The immune system is permanently exposed to several environmental influences that can have adverse effects on immune cells or organs leading to immunosuppression or inappropriate immunostimulation, called direct immunotoxicity. The natural compound Tulipalin A (TUPA), a lactone with α-methylene-γ-butyrolactone moiety, can influence the immune system and lead to allergic contact dermatitis. This in vitro study focused on effects of TUPA using two immune cell lines (Jurkat T cells and THP-1 monocytes). To evaluate the immunotoxic potential of the compound, a proteomic approach applying 2D gel electrophoresis and MALDI-TOF/TOF-MS in combination with metabolomic analysis was used after exposure of the cells to IC of TUPA. THP-1 cells showed a strong robustness to TUPA treatment since only five proteins were altered. In contrast, in Jurkat T cells an increase in the abundance of 66 proteins and a decrease of six proteins was determined. These intracellular proteins were mapped to biological processes. Especially an accumulation of chaperones and an influence on the purine synthesis were observed. The changes in purine synthesis were confirmed by metabolomic analysis. In conclusion, the data indicate possible target processes of low doses of TUPA in Jurkat T cells and provides knowledge of how TUPA affects the functionality of immune cells.
View Article and Find Full Text PDF

Download full-text PDF

Source
http://dx.doi.org/10.1002/pmic.201600130DOI Listing
December 2016

Effects of Inonotus hispidus Extracts and Compounds on Human Immunocompetent Cells.

Planta Med 2016 Oct 18;82(15):1359-1367. Epub 2016 Jul 18.

Institute of Pharmacy, Ernst-Moritz-Arndt-University Greifswald, Greifswald, Germany.

is used as a traditional medicine in China. Previous investigations revealed promising immunomodulatory activity of fruit body extracts of . Bioactivity-guided fractionation showed that hispolon and hispidin were active substances.In this study, we analysed the effects of extract and selected constituents on different types of human immune cells and investigated the potential of extract as a medicinal mushroom. The influence of extract on activity and maturation of human T cells, purified natural killer cells, and dendritic cells was analysed using cytometric-based surface marker expression. The cell division characteristics of the activated T cells were assessed by membrane permeable dye, and the function of natural killer cells was investigated by a degranulation CD107a assay. Apoptosis induction was assessed by surface staining of phosphatidylserine, and camptothecin and cyclosporine A were used individually as controls. Phytochemical analysis, using TLC chromatograms and HPLC analysis, was conducted to characterise the extract. extract increased the activation and diminished the proliferation of activated human T cells in the presence of apoptosis. Natural killer cell activity and function were dose-dependently increased. Surface marker expression of dendritic cells demonstrated that extract has the potential to induce maturation. TLC and HPLC analyses showed that the extract contained hispidin and hispolon. Investigations using hispidin and hispolon demonstrated similar, albeit noncongruent, results with extracts on measured parameters.The results indicate that extracts from and their constituents, hispidin and hispolon, interfere with the function of multiple immune cells, thus providing a rationale for their potential as a medicinal mushroom.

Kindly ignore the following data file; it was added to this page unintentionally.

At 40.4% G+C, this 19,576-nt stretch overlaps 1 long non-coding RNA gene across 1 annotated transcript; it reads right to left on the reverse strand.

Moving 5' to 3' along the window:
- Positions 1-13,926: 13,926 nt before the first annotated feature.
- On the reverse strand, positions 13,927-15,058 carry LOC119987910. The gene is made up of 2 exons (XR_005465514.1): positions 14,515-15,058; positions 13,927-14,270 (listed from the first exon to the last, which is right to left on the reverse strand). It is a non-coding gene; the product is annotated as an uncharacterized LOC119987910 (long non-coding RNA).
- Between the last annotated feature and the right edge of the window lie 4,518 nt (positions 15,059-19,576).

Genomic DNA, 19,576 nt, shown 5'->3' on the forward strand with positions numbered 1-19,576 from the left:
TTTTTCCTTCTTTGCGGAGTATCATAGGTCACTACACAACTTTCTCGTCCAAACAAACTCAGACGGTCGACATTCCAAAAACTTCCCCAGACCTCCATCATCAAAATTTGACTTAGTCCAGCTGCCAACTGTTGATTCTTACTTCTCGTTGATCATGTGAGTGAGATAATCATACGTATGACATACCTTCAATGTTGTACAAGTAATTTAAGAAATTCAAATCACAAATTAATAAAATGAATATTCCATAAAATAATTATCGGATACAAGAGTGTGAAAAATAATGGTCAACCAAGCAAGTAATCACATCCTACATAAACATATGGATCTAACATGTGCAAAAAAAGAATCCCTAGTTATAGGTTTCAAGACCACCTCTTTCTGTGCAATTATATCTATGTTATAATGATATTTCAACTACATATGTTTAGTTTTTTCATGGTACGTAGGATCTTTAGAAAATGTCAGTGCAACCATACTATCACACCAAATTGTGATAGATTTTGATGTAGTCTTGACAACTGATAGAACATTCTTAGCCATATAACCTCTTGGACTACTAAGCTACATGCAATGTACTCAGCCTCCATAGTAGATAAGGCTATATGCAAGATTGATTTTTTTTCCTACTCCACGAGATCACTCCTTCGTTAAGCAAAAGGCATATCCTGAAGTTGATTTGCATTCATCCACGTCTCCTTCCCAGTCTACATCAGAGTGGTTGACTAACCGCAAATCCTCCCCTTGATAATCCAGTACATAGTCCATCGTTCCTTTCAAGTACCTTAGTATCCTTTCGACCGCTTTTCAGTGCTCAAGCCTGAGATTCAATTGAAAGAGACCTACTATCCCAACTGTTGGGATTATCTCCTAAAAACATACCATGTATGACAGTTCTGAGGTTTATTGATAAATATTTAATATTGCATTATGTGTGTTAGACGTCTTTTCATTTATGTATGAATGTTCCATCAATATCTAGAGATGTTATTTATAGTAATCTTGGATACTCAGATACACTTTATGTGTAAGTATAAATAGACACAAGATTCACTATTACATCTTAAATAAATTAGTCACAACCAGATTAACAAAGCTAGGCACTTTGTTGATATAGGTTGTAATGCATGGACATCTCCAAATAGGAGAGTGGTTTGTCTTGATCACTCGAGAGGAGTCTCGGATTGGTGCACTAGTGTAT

View Article and Find Full Text PDF

Download full-text PDF

Source
http://dx.doi.org/10.1055/s-0042-111693DOI Listing
October 2016

Development and Validation of an LC-MS/MS Method for the Quantification of Agaritine in Mushrooms.

Int J Med Mushrooms 2016 ;18(1):13-21

Department of Pharmaceutical Biology, Institute of Pharmacy, Ernst-Moritz-Arndt-Universitat, Greifswald, Germany.

Agaritine, an aromatic hydrazine, is found as a secondary metabolite in mushroom species. It is among others suspected to exhibit genotoxic activity. This publication describes the validation of a method for the quantification of agaritine in mushrooms (i.e., extraction and purification by solid phase extraction) and measurement by liquid chromatography with tandem mass spectrometry detection in positive ionization mode. The results show this method to be selective, accurate, and precise. This method could be used for the quality control of pharmaceutical preparations containing mushrooms.
View Article and Find Full Text PDF

Download full-text PDF

Source
http://dx.doi.org/10.1615/IntJMedMushrooms.v18.i1.30DOI Listing
March 2017

Chemical Composition, Antimicrobial and Antioxidant Activities of the Volatile Oil of Ganoderma pfeifferi Bres.

Medicines (Basel) 2016 Apr 28;3(2). Epub 2016 Apr 28.

Department of Pharmaceutical Biology, Ernst-Moritz-Arndt-University Greifswald, D-17487 Greifswald, Germany.